Wednesday, October 22, 2008

word of the day: fractionation

context: In a description of the towers at an oil refinery, the author says, “[Some] are fractionating towers, in which crude oil is heated from the bottom to distill it. The various hydrocarbons in crude, ranging from tar to gasoline to natural gas, have different boiling points; as they’re heated, they separate, arranging themselves in the column with the lightest ones on top. … Looming overhead are 20 fractionation towers and 20 more exhaust stacks.”

source: The World Without Us, by Alan Weisman

Friday, October 10, 2008

ground ground nuts

In her book 84, Charing Cross Road Helene Hanff responds to a friend who is visiting England:

“I fail to see why you did not understand the groceryman, he did not call it ‘ground ground nuts,’ he called it ‘ground ground-nuts’ which is the only really SENSible thing to call it. Peanuts grow in the GROUND and are therefore GROUNDnuts, and after you take them out of the ground you grind them up and you have ground ground-nuts, which is a much more accurate name than peanut butter, you just don’t understand English.”

84, Charing Cross Road is a surprisingly affecting collection of correspondence between Hanff and an English bookseller, Frank Doel, and a few others. The correspondence got its start in 1949 when the British government was still imposing rationing, a legacy of the war. Besides sending a little money to buy books, Helene makes friends by shipping tinned goods, like ham and tongue. The back and forth between the effusive New Yorker and the reserved Londoner provides contrast yet Doel seems to get Hanff’s sometimes sarcastic wit.

The paragraph I quote above is outside the main thread of the book but fun anyway.

Wednesday, October 08, 2008

the relative powers of elegance and aesthetics

“In refusing to run to catch trains, I have felt the true value of elegance and aesthetics in behavior, a sense of being in control of my time, my schedule, and my life. Missing a train is only painful if you run after it!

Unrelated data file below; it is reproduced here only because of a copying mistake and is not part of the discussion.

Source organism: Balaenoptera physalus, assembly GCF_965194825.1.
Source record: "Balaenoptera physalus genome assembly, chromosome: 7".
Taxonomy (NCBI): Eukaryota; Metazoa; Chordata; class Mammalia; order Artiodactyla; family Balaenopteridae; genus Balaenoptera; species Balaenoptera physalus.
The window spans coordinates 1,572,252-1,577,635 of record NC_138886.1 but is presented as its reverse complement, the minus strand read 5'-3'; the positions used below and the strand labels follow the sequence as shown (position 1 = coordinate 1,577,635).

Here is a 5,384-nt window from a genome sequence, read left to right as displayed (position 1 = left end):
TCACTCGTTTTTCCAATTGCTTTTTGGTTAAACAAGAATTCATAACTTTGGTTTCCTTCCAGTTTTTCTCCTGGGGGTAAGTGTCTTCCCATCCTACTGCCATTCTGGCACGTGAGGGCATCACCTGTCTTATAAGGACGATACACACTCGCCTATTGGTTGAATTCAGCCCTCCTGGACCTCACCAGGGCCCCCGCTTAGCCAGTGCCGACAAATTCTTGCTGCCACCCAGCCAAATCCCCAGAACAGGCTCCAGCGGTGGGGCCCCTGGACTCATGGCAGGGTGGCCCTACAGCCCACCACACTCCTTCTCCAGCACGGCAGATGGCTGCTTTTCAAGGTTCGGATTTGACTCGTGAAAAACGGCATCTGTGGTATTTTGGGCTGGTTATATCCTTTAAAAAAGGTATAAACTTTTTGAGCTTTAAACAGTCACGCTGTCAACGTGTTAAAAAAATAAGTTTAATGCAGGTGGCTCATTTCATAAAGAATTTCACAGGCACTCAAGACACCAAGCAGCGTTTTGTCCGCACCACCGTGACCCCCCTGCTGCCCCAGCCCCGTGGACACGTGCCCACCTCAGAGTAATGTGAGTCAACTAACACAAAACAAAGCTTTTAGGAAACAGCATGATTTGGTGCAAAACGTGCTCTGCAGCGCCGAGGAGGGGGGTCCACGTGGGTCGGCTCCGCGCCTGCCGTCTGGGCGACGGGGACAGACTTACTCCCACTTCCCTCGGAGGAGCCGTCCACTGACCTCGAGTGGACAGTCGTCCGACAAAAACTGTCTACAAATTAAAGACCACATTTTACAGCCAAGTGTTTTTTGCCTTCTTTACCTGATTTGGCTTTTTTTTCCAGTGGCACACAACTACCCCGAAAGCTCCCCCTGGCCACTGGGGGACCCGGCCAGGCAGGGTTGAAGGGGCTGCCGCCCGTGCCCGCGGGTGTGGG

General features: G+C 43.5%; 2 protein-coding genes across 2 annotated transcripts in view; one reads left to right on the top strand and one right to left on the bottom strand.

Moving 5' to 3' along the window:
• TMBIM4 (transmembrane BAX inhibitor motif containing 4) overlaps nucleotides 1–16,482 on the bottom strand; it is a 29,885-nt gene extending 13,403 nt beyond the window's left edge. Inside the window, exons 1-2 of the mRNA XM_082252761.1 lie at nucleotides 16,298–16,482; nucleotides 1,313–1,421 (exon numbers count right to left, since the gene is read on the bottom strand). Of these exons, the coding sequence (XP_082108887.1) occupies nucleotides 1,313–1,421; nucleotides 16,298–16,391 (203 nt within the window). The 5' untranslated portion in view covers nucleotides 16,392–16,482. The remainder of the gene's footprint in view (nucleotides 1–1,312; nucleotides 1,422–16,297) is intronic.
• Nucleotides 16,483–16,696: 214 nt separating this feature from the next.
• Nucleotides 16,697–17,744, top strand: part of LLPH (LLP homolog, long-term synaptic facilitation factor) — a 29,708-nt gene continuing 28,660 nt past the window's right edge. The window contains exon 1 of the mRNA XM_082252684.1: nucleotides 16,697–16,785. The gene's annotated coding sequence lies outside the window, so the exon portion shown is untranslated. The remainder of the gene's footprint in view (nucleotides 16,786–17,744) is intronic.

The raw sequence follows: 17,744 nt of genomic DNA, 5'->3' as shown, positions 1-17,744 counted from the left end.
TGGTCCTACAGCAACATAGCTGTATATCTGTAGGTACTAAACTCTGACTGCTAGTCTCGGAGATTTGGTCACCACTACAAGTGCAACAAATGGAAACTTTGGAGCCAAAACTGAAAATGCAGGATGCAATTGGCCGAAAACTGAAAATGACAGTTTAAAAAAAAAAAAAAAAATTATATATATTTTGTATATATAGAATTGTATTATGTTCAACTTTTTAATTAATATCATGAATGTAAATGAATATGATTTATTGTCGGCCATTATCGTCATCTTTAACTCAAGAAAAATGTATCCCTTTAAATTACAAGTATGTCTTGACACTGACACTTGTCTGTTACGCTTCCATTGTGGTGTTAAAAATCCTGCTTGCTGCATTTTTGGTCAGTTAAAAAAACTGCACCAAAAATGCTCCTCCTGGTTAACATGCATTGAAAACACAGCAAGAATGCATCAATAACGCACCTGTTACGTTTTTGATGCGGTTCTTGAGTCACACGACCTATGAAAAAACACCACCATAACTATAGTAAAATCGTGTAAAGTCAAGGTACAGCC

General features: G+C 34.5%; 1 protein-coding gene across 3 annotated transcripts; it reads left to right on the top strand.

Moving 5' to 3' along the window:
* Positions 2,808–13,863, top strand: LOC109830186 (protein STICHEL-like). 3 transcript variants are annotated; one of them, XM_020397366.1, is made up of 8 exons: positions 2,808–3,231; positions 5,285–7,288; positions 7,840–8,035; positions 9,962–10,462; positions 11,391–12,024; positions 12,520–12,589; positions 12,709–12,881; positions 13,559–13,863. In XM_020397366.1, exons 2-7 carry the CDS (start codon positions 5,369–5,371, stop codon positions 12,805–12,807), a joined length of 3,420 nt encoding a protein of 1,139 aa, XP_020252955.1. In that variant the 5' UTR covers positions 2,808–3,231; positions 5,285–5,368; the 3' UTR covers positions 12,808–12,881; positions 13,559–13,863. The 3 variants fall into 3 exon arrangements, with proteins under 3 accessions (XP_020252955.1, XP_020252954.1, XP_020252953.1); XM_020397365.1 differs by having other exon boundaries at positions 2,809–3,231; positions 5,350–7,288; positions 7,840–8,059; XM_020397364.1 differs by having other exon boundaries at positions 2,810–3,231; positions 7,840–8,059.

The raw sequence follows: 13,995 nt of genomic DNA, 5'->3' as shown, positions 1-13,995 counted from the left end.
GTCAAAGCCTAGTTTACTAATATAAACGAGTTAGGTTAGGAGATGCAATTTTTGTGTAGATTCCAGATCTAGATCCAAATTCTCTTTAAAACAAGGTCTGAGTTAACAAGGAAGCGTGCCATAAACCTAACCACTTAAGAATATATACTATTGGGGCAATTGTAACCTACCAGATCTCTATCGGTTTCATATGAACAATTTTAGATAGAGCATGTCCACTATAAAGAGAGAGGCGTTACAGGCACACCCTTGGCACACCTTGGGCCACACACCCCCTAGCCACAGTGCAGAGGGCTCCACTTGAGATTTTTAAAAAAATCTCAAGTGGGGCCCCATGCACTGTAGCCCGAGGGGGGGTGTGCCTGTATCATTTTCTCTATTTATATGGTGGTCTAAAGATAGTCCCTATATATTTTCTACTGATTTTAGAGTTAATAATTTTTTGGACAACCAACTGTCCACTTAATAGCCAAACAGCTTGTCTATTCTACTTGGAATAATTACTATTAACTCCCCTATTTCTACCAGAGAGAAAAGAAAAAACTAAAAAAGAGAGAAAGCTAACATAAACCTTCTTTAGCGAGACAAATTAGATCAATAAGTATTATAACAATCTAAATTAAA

source: The Black Swan: the impact of the highly improbable by Nassim Nicholas Taleb

I don’t run to catch trains.

Except in those instances when not running to catch a train upsets the person with whom I am traveling. Elegance and aesthetics get wiped away pretty quick when you’re sitting next to somebody seething.

Monday, October 06, 2008

don’t fear contradicting yourself

“If you know that the stock market can crash, as it did in 1987, then such an event is not a Black Swan.”

This contradicts other things Taleb has said. But Taleb doesn’t seem to fear contradicting himself.

A Black Swan in Taleb’s metaphor is an event (or thing) that cannot be predicted from the existing data set. It is an “unknown unknown” (apparently former Defense Secretary Donald Rumsfeld isn’t the only one who likes this phrase). Europeans had only ever seen white swans. “White” was one of the definitions of “swan.” Then black swans turned up in Australia. Nobody could have predicted!

An unanticipated market crash then would be more a “gray swan”? “A gray swan concerns modelable extreme events.” You don’t know when it’s going to happen but, as it’s happened in the past, it’s within the realm of possibility and you can take steps to protect yourself (or take advantage).

source: The Black Swan: the impact of the highly improbable by Nassim Nicholas Taleb

Sunday, October 05, 2008

dwarf the Himalayas